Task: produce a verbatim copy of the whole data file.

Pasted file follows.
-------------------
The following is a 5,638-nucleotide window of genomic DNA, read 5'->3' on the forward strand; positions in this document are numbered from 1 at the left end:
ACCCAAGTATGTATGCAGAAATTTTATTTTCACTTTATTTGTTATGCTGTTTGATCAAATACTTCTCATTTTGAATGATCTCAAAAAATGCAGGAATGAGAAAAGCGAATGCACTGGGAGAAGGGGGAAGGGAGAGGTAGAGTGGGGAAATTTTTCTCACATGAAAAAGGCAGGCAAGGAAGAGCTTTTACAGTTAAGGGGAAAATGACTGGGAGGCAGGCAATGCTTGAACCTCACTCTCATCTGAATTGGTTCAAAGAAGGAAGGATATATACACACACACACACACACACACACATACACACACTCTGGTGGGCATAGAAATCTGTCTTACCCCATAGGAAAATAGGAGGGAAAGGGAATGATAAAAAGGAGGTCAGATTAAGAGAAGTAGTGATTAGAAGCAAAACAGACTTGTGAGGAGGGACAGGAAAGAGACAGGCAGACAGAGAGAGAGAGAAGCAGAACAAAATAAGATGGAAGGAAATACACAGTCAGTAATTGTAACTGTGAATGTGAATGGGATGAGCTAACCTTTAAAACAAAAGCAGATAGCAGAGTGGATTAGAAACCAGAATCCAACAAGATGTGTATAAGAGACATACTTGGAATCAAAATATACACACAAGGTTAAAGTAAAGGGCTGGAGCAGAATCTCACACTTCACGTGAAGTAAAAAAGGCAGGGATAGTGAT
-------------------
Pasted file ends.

The following is a 5,638-nucleotide window of genomic DNA, read 5'->3' on the forward strand; positions in this document are numbered from 1 at the left end:
ACCCAAGTATGTATGCAGAAATTTTATTTTCACTTTATTTGTTATGCTGTTTGATCAAATACTTCTCATTTTGAATGATCTCAAAAAATGCAGGAATGAGAAAAGCGAATGCACTGGGAGAAGGGGGAAGGGAGAGGTAGAGTGGGGAAATTTTTCTCACATGAAAAAGGCAGGCAAGGAAGAGCTTTTACAGTTAAGGGGAAAATGACTGGGAGGCAGGCAATGCTTGAACCTCACTCTCATCTGAATTGGTTCAAAGAAGGAAGGATATATACACACACACACACACACACACACATACACACACTCTGGTGGGCATAGAAATCTGTCTTACCCCATAGGAAAATAGGAGGGAAAGGGAATGATAAAAAGGAGGTCAGATTAAGAGAAGTAGTGATTAGAAGCAAAACAGACTTGTGAGGAGGGACAGGAAAGAGACAGGCAGACAGAGAGAGAGAGAAGCAGAACAAAATAAGATGGAAGGAAATACACAGTCAGTAATTGTAACTGTGAATGTGAATGGGATGAGCTAACCTTTAAAACAAAAGCAGATAGCAGAGTGGATTAGAAACCAGAATCCAACAAGATGTGTATAAGAGACATACTTGGAATCAAAATATACACACAAGGTTAAAGTAAAGGGCTGGAGCAGAATCTCACACTTCACGTGAAGTAAAAAAGGCAGGGATAGTGAT